A good showing, mind you, people perhaps realising, especially given the blame heaped on FF Deputies for the disaster following not gritted roads and footpaths during 2009/10 heavily snowed winters, that it was the FG and ILP, as well as SF Councillors who were actually competent in this regard but quickly passed the blame to Fianna Fail Ministers.
    Remember please, it’s Dail Éireann, not Parliament Ireland.

  • Roy Walsh

    Cric, don’t discount the possibility of a SF (majority), FF coalition, believe me, many grassroot FF members do not baulk too much at this idea if they get back into government before 2016 and can stand at the GPO in government.

  • Jagdip

    @Roy Walsh,

    “Remember please, it’s Dail Éireann, not Parliament Ireland.”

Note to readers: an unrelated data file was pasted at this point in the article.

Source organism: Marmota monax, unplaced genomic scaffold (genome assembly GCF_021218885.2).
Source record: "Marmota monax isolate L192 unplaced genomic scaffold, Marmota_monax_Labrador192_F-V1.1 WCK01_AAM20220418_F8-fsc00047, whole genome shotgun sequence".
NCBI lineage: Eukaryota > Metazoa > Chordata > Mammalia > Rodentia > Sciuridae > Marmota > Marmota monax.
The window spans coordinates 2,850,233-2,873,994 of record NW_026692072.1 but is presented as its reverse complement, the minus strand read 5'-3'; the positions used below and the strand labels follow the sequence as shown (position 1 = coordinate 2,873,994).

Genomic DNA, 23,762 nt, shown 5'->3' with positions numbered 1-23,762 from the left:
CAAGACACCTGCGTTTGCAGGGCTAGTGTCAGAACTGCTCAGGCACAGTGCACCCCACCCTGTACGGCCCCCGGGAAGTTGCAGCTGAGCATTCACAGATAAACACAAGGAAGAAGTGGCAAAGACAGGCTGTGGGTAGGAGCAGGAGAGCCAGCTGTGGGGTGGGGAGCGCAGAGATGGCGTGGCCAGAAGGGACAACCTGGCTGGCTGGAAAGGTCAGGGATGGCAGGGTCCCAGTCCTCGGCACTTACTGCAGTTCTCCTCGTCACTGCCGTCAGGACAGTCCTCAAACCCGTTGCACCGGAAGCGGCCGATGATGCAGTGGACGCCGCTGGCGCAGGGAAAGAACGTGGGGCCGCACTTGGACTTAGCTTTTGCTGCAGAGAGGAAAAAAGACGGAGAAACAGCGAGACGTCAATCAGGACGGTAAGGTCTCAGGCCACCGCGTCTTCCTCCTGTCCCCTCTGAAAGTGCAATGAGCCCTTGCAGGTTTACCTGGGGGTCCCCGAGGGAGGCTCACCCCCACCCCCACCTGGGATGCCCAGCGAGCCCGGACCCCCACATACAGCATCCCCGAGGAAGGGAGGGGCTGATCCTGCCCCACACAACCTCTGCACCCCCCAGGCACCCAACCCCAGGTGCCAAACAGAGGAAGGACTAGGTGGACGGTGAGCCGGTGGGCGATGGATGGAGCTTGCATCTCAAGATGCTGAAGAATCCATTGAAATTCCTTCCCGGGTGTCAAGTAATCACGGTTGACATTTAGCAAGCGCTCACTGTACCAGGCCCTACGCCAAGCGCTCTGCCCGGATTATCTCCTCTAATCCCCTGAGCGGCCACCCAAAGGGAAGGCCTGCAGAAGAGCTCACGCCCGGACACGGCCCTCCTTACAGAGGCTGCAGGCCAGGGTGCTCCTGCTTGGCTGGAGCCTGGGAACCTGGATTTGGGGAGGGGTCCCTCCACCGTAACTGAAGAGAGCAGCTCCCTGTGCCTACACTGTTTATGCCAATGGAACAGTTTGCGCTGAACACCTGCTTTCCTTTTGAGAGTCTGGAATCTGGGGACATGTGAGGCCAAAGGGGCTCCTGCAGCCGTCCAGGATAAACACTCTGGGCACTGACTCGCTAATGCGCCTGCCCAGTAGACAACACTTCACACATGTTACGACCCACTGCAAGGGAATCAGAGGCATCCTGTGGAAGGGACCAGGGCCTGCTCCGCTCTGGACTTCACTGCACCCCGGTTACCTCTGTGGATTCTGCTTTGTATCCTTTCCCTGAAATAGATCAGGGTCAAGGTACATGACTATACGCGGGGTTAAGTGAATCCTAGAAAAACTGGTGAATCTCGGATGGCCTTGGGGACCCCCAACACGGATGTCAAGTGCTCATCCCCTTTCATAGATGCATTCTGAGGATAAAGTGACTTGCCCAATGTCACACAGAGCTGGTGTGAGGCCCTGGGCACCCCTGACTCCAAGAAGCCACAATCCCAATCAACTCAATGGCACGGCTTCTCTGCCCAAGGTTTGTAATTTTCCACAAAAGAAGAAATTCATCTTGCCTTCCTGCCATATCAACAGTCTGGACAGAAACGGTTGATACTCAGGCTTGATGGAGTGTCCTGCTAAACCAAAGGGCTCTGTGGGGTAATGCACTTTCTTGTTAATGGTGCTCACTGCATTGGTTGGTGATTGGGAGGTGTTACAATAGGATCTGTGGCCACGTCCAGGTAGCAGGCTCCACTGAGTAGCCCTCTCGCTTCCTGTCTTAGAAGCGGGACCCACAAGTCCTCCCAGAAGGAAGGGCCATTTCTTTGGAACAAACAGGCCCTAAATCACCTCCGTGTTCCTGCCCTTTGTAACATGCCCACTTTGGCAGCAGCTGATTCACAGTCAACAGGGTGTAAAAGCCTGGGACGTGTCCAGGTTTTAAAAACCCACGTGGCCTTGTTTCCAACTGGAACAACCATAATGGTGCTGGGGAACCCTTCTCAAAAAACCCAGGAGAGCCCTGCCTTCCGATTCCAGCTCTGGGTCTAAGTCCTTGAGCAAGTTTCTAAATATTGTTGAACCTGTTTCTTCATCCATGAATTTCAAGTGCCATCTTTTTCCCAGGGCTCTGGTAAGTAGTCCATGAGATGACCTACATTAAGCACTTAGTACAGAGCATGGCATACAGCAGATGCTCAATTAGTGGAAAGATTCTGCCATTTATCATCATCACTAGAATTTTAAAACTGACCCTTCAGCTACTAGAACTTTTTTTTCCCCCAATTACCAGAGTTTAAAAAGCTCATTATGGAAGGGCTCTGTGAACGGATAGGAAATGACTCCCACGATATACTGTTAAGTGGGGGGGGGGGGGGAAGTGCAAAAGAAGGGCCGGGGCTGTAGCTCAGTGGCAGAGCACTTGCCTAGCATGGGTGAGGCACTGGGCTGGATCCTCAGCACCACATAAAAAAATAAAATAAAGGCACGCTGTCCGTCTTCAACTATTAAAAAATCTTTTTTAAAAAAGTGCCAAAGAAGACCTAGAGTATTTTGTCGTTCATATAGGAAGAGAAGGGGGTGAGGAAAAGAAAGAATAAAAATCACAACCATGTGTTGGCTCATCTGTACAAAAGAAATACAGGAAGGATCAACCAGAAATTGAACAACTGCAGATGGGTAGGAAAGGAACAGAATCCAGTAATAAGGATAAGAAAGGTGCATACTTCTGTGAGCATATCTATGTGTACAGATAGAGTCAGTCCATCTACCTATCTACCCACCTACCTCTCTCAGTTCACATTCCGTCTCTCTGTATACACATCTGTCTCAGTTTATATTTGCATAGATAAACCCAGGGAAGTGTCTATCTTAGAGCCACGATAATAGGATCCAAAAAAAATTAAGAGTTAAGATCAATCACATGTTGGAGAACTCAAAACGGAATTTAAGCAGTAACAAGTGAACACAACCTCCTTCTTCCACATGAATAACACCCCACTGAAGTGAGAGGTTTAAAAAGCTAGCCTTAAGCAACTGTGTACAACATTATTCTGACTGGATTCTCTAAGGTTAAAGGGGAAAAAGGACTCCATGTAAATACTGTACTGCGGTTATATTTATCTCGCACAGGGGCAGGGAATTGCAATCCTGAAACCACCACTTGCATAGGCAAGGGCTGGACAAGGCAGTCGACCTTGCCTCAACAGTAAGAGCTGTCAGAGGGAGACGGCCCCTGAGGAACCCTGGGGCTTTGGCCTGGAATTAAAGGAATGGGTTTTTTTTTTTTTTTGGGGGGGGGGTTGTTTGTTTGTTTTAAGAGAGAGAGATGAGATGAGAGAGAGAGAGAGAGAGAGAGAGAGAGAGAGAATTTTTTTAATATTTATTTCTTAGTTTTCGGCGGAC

Quite right, and Stormont is now An Oireachtas Beag.

  • Tadhg Curran

    “O’Cuiv is a Gaeltacht native speaker.”

    Oh God, not a Gaeltacht native speaker! Horrors! Quick, let’s nail him to a cross!

  • http://www.thedissenter.co.uk thedissenter

    Before SF runs away with its own hubris, as an opposition Party it should have performed a bit better. Fact is the biggest gain is those of no Party affiliation, which makes souther politics all the more interesting.
    RoI Council seats:
    Fianna Fáil 262
    Other 232
    Fine Gael 227
    Sinn Féin 157
    Labour 50

  • http://www.thedissenter.co.uk thedissenter

    Forgot, 20 seats still to declare on those numbers.

  • Roy Walsh

    Jagdip, it might be worth pointing out that, per. the FF corú, Art.1, An Oireachtas beag should never come about, it should be simply, An Oireachtas Éireann.
    The sooner the, so called, ‘Republican Party’ get themselves round to this ideal, the better for us all.
    Organising to fight the next Assembly election here might be a good place to begin,
    Sorry, no link to their Corú
    That said, this Party have made an unexpected rise in voter confidence and, with Sinn Féin, might be the alternative which might restore our economic fortunes.

  • Newman